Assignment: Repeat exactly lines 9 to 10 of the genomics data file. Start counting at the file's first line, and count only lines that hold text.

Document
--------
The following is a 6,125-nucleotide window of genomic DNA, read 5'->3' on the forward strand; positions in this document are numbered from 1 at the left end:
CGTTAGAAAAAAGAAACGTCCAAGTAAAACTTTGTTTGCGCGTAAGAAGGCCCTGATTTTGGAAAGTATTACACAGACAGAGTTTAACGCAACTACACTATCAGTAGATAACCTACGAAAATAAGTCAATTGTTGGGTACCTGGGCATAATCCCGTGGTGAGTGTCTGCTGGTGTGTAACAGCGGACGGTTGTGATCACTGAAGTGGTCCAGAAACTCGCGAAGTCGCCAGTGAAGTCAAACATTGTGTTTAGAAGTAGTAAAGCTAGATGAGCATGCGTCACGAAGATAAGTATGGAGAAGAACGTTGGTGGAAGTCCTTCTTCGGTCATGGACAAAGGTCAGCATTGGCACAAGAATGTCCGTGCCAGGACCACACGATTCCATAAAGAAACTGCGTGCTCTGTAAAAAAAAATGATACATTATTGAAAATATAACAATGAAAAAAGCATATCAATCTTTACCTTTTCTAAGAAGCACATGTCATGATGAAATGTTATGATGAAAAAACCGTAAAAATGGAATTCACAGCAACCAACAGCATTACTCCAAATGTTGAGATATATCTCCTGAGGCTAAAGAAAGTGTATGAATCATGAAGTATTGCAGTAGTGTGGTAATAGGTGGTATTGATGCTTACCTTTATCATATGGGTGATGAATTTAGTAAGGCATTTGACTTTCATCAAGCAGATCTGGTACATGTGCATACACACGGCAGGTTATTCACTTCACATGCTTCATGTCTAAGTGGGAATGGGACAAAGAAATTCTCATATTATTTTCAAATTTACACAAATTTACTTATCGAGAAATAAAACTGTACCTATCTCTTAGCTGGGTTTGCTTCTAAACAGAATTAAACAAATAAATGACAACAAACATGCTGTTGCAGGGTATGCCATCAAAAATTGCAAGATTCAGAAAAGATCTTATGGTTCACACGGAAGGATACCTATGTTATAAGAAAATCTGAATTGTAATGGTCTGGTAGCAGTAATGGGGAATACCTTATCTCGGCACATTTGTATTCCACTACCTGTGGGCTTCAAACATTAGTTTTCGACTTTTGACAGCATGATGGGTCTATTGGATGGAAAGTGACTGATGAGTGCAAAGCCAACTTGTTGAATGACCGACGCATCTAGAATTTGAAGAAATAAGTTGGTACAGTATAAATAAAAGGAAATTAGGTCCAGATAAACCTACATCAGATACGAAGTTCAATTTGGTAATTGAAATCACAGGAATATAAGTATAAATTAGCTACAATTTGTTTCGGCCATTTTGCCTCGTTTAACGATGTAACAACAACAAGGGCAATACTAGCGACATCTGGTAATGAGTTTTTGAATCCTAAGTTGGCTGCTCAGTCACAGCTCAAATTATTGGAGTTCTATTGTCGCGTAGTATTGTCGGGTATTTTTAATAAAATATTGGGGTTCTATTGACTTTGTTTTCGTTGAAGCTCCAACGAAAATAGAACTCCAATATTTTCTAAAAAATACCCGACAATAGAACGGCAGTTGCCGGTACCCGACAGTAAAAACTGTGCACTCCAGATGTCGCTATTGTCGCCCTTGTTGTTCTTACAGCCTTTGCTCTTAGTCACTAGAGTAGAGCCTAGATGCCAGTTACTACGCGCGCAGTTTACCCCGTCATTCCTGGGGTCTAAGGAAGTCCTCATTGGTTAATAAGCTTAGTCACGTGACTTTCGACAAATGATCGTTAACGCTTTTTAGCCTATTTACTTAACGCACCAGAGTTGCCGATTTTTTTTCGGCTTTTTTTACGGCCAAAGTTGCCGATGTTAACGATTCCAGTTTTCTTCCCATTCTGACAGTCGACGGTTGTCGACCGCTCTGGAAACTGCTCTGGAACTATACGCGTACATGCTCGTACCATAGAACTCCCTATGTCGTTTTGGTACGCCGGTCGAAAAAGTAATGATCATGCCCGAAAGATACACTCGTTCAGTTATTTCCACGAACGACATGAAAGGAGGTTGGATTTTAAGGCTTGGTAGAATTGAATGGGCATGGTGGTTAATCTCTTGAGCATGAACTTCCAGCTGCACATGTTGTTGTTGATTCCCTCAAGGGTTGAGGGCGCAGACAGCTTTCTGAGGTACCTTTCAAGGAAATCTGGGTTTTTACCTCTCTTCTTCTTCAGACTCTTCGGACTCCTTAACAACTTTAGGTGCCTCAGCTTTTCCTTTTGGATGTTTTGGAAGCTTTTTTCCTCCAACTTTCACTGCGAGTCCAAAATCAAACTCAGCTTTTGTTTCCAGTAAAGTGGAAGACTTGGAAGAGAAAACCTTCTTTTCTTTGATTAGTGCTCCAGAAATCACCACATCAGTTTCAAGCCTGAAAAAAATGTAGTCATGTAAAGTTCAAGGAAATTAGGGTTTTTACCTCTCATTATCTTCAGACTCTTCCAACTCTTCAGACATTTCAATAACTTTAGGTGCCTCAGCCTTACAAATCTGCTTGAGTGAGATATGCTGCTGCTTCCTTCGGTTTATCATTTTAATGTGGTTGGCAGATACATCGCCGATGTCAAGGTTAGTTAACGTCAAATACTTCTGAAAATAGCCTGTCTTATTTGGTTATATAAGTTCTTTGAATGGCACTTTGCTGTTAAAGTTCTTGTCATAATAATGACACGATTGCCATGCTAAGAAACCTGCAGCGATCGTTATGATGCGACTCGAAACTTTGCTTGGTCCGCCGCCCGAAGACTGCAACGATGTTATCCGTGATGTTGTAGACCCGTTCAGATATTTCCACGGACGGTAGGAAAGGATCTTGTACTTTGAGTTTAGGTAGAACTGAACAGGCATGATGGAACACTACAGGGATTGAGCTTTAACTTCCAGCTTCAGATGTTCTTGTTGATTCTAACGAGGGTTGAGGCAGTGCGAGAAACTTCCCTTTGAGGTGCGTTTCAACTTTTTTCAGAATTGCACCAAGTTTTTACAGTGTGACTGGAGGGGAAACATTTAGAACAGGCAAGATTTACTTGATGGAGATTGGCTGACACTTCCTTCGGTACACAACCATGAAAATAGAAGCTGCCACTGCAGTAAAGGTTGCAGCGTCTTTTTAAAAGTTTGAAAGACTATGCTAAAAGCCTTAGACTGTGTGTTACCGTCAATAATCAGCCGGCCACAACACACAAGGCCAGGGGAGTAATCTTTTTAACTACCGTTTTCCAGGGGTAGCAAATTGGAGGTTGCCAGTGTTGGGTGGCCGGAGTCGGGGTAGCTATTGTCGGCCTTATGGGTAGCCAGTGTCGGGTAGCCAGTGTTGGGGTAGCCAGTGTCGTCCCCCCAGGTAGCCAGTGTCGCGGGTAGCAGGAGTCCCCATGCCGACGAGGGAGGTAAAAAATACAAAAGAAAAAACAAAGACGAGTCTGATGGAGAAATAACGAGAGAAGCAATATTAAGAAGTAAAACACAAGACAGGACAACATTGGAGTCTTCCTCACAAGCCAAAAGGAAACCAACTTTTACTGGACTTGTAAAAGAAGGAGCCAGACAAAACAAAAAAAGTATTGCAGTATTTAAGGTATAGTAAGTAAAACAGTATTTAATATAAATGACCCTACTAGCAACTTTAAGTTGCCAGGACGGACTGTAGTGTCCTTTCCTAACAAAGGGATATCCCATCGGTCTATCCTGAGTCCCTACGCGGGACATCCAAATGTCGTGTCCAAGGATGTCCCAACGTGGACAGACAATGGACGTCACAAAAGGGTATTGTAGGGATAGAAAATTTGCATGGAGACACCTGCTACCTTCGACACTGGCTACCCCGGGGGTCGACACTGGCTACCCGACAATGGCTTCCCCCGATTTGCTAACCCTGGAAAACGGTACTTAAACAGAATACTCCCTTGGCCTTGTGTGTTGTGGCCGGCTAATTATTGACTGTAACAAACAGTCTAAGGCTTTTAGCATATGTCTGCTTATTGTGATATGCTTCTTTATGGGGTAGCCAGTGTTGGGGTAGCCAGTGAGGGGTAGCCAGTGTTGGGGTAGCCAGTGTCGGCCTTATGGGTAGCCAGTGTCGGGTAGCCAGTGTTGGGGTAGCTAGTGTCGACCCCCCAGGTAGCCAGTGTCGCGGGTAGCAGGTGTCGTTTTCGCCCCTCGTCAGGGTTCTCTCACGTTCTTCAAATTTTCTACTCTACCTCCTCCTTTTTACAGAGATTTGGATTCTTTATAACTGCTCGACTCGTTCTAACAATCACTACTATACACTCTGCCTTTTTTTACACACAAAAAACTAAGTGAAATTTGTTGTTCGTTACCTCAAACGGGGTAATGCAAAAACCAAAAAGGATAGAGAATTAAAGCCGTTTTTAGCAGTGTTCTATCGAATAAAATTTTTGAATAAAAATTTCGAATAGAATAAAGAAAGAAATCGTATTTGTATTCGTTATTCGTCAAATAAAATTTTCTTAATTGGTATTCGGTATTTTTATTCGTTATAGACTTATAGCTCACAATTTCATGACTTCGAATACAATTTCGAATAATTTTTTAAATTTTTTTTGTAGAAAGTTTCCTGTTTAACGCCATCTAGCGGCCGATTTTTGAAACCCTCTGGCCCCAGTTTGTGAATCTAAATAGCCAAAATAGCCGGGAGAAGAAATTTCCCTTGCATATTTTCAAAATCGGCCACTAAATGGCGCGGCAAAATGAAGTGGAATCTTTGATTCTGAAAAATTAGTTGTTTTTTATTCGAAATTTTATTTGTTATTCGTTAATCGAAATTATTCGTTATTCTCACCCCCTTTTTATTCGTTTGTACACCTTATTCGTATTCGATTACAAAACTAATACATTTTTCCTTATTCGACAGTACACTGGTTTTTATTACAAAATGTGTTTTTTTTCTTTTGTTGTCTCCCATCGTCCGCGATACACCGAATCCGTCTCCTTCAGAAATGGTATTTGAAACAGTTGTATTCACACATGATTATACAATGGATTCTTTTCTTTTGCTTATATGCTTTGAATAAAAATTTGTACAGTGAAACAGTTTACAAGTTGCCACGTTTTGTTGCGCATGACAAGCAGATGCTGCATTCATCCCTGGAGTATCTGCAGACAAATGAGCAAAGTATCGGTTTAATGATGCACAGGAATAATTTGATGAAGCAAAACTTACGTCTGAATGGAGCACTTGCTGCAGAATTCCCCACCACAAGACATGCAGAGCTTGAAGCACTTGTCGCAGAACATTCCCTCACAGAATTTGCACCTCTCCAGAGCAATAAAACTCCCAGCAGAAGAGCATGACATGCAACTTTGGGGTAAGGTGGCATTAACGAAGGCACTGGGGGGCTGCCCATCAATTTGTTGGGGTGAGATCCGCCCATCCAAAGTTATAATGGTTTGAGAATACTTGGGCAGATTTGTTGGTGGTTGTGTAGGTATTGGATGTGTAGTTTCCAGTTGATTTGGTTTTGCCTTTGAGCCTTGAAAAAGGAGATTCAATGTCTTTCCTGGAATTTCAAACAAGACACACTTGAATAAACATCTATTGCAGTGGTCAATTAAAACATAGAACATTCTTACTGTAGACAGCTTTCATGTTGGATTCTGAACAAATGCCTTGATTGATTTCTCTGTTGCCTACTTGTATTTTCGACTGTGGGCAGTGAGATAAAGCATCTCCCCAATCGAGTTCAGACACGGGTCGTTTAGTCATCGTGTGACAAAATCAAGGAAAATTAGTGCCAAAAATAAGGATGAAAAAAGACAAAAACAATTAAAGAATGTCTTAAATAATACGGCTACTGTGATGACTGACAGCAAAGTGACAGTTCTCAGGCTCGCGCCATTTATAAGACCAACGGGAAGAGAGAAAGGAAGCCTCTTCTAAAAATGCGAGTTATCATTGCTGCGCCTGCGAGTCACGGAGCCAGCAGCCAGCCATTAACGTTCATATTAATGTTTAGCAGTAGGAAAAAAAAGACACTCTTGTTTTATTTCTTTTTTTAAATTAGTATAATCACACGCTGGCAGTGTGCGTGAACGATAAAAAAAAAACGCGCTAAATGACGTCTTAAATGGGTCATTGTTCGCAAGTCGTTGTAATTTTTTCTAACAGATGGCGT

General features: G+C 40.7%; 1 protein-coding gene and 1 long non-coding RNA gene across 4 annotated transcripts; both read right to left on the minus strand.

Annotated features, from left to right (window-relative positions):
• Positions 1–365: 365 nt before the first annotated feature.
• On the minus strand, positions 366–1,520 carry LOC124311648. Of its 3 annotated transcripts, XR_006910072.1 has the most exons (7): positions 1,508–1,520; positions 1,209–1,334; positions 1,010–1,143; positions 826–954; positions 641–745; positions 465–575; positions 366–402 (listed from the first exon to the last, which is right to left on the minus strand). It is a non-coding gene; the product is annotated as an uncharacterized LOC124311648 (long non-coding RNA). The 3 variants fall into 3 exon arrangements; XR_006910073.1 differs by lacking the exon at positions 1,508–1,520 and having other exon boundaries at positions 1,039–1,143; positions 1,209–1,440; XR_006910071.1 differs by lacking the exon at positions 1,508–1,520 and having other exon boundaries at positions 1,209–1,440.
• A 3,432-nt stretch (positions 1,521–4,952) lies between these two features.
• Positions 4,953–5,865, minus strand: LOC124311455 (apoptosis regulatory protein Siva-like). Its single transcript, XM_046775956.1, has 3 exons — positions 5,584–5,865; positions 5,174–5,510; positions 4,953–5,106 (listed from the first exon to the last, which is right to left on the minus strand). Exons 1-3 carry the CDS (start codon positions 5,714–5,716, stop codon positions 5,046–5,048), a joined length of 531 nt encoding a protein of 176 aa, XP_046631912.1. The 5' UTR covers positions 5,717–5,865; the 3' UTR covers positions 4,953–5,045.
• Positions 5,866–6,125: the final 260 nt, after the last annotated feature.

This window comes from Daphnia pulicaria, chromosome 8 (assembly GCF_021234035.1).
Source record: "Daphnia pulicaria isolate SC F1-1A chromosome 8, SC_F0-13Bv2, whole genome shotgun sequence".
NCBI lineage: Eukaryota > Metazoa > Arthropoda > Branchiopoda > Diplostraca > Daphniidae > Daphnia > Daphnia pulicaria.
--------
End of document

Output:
• Positions 5,866–6,125: the final 260 nt, after the last annotated feature.

This window comes from Daphnia pulicaria, chromosome 8 (assembly GCF_021234035.1).